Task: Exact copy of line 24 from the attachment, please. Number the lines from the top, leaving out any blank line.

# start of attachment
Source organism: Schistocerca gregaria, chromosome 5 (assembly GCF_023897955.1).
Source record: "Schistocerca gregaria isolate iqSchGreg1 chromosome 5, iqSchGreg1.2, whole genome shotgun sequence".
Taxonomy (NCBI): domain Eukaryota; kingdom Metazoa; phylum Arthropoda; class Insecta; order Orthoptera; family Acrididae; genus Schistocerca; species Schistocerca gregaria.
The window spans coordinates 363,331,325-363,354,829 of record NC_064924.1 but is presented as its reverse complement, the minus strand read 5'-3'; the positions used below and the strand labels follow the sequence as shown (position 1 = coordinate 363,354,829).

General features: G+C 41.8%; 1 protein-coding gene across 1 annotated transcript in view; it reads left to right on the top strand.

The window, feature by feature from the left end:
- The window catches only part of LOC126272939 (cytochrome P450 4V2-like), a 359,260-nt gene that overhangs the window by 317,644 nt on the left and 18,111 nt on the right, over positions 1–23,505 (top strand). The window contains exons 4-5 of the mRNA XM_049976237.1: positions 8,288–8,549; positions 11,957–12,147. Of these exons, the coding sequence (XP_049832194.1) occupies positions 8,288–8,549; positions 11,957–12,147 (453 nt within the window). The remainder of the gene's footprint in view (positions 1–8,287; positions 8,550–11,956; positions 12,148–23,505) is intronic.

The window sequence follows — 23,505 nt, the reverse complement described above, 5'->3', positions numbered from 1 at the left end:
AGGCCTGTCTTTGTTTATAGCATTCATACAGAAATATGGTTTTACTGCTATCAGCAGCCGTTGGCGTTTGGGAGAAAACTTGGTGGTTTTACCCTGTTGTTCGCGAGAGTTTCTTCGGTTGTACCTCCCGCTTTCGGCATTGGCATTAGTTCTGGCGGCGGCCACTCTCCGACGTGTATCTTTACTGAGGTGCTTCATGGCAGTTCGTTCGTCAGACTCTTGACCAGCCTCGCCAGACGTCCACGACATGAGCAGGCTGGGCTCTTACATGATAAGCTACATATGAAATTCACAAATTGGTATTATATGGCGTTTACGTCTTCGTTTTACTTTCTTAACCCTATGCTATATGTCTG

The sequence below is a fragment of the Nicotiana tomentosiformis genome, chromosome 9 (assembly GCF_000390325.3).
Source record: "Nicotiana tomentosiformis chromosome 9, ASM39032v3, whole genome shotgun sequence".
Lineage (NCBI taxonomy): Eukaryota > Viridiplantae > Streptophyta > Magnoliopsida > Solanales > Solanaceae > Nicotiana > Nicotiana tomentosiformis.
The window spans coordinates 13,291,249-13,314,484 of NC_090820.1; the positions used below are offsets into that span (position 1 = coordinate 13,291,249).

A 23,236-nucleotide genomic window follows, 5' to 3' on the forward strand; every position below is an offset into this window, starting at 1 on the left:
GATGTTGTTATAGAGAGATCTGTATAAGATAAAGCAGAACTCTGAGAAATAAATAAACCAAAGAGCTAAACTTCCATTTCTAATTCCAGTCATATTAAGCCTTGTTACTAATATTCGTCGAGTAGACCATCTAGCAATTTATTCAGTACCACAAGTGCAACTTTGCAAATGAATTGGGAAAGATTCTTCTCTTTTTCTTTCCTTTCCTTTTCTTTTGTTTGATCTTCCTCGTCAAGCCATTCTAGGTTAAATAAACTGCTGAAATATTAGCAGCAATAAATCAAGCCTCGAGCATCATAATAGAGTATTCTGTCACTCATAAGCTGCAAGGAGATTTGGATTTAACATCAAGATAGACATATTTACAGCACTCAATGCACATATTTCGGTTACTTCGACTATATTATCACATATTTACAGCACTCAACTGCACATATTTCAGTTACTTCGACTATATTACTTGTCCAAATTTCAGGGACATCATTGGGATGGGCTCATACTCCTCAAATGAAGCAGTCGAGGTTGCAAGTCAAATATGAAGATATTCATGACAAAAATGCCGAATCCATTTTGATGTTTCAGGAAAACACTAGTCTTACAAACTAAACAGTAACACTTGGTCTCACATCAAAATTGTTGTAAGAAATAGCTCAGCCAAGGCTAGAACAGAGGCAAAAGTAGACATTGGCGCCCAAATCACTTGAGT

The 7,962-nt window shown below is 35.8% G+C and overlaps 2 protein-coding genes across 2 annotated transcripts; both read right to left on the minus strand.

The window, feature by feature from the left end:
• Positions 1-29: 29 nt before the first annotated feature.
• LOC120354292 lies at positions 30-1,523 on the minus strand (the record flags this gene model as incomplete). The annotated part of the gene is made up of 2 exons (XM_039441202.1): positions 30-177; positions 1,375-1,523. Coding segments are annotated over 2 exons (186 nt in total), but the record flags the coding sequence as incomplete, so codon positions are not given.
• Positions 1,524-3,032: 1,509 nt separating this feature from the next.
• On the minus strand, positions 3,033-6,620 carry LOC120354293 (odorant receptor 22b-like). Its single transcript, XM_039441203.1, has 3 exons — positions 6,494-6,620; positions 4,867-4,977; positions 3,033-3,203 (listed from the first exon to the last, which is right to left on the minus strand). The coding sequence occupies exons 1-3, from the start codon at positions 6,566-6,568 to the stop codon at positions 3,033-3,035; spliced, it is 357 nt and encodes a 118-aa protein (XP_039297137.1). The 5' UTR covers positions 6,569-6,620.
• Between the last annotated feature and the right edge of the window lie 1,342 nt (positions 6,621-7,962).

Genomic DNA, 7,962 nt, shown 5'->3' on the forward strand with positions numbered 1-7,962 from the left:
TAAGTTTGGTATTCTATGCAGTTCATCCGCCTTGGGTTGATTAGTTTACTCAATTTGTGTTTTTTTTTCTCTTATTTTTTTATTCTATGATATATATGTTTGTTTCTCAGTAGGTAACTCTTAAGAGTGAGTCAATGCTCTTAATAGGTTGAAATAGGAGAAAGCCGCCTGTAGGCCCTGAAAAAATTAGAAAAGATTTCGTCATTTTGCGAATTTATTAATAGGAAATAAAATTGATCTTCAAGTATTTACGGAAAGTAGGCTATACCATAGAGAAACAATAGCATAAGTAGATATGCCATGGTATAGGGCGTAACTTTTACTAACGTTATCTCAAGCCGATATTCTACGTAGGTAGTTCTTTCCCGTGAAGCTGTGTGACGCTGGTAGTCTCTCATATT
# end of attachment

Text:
TAAGTTTGGTATTCTATGCAGTTCATCCGCCTTGGGTTGATTAGTTTACTCAATTTGTGTTTTTTTTTCTCTTATTTTTTTATTCTATGATATATATGTTTGTTTCTCAGTAGGTAACTCTTAAGAGTGAGTCAATGCTCTTAATAGGTTGAAATAGGAGAAAGCCGCCTGTAGGCCCTGAAAAAATTAGAAAAGATTTCGTCATTTTGCGAATTTATTAATAGGAAATAAAATTGATCTTCAAGTATTTACGGAAAGTAGGCTATACCATAGAGAAACAATAGCATAAGTAGATATGCCATGGTATAGGGCGTAACTTTTACTAACGTTATCTCAAGCCGATATTCTACGTAGGTAGTTCTTTCCCGTGAAGCTGTGTGACGCTGGTAGTCTCTCATATT